5.    We further reaffirm our commitment to the provisions of Article 29 of the Universal Declaration of Human Rights, that everyone has duties to the community in which alone the free and full development of their personality is possible, and that, in the exercise of their rights and freedoms, everyone shall be subject only to such limitations as are determined by law solely for the purpose of securing due recognition and respect for the rights and freedoms of others and of meeting the just requirements of morality, public order and the general welfare in a democratic society. These rights and freedoms may in no case be exercised contrary to the purposes and principles of the United Nations. In this way, we shall promote an Information Society where human dignity is respected.

6.    In keeping with the spirit of this declaration, we rededicate ourselves to upholding the principle of the sovereign equality of all States.

7.    We recognize that science has a central role in the development of the Information Society. Many of the building blocks of the Information Society are the result of scientific and technical advances made possible by the sharing of research results.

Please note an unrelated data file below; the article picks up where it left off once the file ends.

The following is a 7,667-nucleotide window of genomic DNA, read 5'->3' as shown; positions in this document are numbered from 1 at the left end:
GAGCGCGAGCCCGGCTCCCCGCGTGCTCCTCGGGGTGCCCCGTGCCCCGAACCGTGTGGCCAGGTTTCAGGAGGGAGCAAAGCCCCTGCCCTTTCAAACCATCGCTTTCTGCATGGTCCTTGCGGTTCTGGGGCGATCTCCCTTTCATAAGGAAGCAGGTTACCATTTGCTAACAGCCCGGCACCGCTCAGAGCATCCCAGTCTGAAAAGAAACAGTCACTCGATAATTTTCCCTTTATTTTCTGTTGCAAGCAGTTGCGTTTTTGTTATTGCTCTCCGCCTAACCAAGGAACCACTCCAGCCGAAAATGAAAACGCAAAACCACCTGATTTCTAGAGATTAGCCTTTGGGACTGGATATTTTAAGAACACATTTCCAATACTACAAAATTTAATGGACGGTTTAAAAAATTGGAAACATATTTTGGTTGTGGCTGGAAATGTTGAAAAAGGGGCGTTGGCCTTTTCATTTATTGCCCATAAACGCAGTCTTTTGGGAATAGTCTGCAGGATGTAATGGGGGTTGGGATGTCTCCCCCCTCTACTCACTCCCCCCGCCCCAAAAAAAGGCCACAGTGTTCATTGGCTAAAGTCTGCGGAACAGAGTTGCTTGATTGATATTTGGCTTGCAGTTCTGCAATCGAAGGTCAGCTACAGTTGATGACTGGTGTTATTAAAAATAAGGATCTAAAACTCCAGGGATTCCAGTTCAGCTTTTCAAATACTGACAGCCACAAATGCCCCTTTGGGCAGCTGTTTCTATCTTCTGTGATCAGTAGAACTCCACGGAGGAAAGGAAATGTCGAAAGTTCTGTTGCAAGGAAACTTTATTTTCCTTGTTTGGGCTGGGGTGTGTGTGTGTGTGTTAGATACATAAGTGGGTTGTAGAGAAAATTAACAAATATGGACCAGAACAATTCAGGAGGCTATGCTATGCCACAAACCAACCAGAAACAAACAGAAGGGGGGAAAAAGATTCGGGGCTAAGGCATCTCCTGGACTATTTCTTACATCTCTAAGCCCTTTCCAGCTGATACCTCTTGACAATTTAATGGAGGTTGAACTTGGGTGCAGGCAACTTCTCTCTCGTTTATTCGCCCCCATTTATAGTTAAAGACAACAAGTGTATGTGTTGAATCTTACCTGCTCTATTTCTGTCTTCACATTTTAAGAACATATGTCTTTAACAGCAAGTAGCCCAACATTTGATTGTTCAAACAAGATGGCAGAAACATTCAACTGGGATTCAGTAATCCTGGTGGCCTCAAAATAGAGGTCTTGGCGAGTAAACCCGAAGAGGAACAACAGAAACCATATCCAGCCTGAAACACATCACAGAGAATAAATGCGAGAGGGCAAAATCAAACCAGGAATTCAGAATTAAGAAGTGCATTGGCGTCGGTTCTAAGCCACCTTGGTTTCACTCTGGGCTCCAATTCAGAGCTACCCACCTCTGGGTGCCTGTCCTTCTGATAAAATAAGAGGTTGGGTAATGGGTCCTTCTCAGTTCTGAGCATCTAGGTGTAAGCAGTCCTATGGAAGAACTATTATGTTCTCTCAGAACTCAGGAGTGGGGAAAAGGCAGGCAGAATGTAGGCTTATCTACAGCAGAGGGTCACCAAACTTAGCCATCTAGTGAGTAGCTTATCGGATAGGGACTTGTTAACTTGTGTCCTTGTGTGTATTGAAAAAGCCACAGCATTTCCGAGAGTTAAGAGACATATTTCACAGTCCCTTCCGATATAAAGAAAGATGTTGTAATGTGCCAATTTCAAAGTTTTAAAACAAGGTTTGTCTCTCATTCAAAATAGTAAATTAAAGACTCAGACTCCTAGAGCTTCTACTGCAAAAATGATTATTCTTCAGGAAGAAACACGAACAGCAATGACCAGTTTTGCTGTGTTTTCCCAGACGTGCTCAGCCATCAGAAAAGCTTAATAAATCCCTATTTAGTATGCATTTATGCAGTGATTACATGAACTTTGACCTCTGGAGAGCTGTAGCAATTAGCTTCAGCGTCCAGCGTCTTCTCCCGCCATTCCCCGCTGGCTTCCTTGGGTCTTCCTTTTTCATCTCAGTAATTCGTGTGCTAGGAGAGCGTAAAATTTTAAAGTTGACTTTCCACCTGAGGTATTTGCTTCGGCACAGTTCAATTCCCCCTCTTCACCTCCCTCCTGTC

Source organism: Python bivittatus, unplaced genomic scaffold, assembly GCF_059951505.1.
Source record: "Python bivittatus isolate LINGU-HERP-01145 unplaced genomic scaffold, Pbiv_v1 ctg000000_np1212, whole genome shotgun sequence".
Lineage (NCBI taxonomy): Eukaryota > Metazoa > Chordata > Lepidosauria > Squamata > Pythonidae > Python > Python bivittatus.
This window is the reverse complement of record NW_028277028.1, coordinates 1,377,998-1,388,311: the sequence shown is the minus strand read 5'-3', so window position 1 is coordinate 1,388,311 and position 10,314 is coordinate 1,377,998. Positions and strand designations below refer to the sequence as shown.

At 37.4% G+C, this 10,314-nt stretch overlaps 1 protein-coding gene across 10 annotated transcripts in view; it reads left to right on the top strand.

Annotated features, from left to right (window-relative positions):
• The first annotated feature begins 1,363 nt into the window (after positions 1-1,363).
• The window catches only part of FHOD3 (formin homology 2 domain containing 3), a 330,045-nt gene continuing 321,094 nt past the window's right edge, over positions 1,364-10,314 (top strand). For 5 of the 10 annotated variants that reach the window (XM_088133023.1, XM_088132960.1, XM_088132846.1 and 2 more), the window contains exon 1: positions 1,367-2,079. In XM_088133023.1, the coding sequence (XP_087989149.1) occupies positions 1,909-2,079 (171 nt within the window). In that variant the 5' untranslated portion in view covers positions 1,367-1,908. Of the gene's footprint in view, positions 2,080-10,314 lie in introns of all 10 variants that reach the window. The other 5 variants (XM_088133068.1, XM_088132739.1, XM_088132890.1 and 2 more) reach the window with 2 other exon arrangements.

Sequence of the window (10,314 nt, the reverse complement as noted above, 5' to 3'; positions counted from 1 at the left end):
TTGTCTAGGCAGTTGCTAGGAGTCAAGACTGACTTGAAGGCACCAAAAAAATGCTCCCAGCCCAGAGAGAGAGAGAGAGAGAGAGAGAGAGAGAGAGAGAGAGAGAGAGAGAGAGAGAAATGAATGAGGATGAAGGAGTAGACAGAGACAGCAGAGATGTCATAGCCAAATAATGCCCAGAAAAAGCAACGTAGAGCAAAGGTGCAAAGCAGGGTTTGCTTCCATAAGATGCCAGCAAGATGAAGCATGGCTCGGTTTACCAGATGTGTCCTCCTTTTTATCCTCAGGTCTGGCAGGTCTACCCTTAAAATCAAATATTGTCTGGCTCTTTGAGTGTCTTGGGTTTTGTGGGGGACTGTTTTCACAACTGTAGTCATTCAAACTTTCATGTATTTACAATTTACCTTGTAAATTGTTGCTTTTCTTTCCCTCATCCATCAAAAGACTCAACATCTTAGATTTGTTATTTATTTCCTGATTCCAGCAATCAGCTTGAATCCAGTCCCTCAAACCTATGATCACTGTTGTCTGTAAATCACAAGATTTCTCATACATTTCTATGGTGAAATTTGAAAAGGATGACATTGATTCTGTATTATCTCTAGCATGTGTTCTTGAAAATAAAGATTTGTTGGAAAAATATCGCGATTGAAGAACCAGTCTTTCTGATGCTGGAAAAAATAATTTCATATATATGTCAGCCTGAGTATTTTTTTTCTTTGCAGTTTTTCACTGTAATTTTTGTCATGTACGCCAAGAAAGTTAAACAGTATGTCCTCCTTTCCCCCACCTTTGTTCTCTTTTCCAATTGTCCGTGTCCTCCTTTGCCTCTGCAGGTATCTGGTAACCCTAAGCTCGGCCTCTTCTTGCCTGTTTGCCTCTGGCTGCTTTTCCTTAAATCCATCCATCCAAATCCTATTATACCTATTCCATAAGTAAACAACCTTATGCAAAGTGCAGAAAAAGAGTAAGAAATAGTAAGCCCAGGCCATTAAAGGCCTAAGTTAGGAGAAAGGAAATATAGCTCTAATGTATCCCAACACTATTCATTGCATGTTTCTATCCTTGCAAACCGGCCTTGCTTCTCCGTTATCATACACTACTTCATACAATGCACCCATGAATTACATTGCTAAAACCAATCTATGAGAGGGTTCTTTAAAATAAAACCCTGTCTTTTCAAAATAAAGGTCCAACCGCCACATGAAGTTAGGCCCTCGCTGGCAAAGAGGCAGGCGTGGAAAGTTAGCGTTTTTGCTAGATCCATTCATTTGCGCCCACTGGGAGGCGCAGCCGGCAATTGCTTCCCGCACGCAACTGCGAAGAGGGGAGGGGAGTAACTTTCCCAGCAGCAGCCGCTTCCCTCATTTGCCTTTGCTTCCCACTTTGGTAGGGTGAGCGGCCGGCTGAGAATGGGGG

8.    We recognize that education, knowledge, information and communication are at the core of human progress, endeavour and well-being. Further, information and communication technologies (ICTs) have an immense impact on virtually all aspects of our lives. The rapid progress of these technologies opens completely new opportunities to attain higher levels of development. The capacity of these technologies to reduce many traditional obstacles, especially those of time and distance, for the first time in history makes it possible to use the potential of these technologies for the benefit of millions of people in all corners of the world.

9.    We are aware that ICTs should be regarded as tools and not as an end in themselves. Under favourable conditions, these technologies can be a powerful instrument, increasing productivity, generating economic growth, job creation and employability and improving the quality of life of all. They can also promote dialogue among people, nations and civilizations.

10.    We are also fully aware that the benefits of the information technology revolution are today unevenly distributed between the developed and developing countries and within societies. We are fully committed to turning this digital divide into a digital opportunity for all, particularly for those who risk being left behind and being further marginalized.

11.    We are committed to realizing our common vision of the Information Society for ourselves and for future generations. We recognize that young people are the future workforce and leading creators and earliest adopters of ICTs. They must therefore be empowered as learners, developers, contributors, entrepreneurs and decision-makers. We must focus especially on young people who have not yet been able to benefit fully from the opportunities provided by ICTs. We are also committed to ensuring that the development of ICT applications and operation of services respects the rights of children as well as their protection and well-being.